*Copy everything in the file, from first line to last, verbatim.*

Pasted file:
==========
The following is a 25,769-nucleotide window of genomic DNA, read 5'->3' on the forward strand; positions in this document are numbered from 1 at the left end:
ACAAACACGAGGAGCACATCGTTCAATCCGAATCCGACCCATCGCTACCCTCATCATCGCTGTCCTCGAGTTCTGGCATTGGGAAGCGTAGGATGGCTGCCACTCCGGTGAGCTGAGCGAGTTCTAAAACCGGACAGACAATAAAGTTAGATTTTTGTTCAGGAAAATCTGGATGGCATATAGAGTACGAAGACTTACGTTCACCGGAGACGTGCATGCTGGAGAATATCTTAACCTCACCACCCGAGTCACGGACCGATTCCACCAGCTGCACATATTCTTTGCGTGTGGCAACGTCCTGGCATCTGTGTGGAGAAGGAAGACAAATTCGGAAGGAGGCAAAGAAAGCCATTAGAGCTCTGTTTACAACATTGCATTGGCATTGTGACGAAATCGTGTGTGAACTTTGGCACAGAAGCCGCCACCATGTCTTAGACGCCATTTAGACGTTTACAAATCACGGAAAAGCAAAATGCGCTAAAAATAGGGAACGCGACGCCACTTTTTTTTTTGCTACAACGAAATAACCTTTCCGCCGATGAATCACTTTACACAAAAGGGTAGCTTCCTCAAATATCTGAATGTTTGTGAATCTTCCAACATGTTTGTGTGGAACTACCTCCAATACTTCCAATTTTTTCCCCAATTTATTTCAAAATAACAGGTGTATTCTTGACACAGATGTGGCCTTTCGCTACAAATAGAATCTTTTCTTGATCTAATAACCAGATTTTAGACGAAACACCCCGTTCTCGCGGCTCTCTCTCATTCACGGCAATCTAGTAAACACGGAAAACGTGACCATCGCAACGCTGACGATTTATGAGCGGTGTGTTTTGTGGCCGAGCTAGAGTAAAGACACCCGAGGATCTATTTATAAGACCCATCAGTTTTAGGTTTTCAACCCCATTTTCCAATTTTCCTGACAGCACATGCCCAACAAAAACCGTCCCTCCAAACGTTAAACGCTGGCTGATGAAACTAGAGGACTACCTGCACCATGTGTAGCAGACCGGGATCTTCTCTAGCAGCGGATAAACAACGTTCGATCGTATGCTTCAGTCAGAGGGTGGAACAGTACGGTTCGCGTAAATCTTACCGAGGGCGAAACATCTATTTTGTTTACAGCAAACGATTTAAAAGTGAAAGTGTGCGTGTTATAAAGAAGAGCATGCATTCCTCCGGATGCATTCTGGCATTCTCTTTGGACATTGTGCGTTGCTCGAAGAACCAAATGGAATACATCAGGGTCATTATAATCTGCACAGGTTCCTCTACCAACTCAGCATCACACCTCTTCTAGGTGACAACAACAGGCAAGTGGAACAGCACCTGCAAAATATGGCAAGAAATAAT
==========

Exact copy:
The following is a 25,769-nucleotide window of genomic DNA, read 5'->3' on the forward strand; positions in this document are numbered from 1 at the left end:
ACAAACACGAGGAGCACATCGTTCAATCCGAATCCGACCCATCGCTACCCTCATCATCGCTGTCCTCGAGTTCTGGCATTGGGAAGCGTAGGATGGCTGCCACTCCGGTGAGCTGAGCGAGTTCTAAAACCGGACAGACAATAAAGTTAGATTTTTGTTCAGGAAAATCTGGATGGCATATAGAGTACGAAGACTTACGTTCACCGGAGACGTGCATGCTGGAGAATATCTTAACCTCACCACCCGAGTCACGGACCGATTCCACCAGCTGCACATATTCTTTGCGTGTGGCAACGTCCTGGCATCTGTGTGGAGAAGGAAGACAAATTCGGAAGGAGGCAAAGAAAGCCATTAGAGCTCTGTTTACAACATTGCATTGGCATTGTGACGAAATCGTGTGTGAACTTTGGCACAGAAGCCGCCACCATGTCTTAGACGCCATTTAGACGTTTACAAATCACGGAAAAGCAAAATGCGCTAAAAATAGGGAACGCGACGCCACTTTTTTTTTTGCTACAACGAAATAACCTTTCCGCCGATGAATCACTTTACACAAAAGGGTAGCTTCCTCAAATATCTGAATGTTTGTGAATCTTCCAACATGTTTGTGTGGAACTACCTCCAATACTTCCAATTTTTTCCCCAATTTATTTCAAAATAACAGGTGTATTCTTGACACAGATGTGGCCTTTCGCTACAAATAGAATCTTTTCTTGATCTAATAACCAGATTTTAGACGAAACACCCCGTTCTCGCGGCTCTCTCTCATTCACGGCAATCTAGTAAACACGGAAAACGTGACCATCGCAACGCTGACGATTTATGAGCGGTGTGTTTTGTGGCCGAGCTAGAGTAAAGACACCCGAGGATCTATTTATAAGACCCATCAGTTTTAGGTTTTCAACCCCATTTTCCAATTTTCCTGACAGCACATGCCCAACAAAAACCGTCCCTCCAAACGTTAAACGCTGGCTGATGAAACTAGAGGACTACCTGCACCATGTGTAGCAGACCGGGATCTTCTCTAGCAGCGGATAAACAACGTTCGATCGTATGCTTCAGTCAGAGGGTGGAACAGTACGGTTCGCGTAAATCTTACCGAGGGCGAAACATCTATTTTGTTTACAGCAAACGATTTAAAAGTGAAAGTGTGCGTGTTATAAAGAAGAGCATGCATTCCTCCGGATGCATTCTGGCATTCTCTTTGGACATTGTGCGTTGCTCGAAGAACCAAATGGAATACATCAGGGTCATTATAATCTGCACAGGTTCCTCTACCAACTCAGCATCACACCTCTTCTAGGTGACAACAACAGGCAAGTGGAACAGCACCTGCAAAATATGGCAAGAAATAAT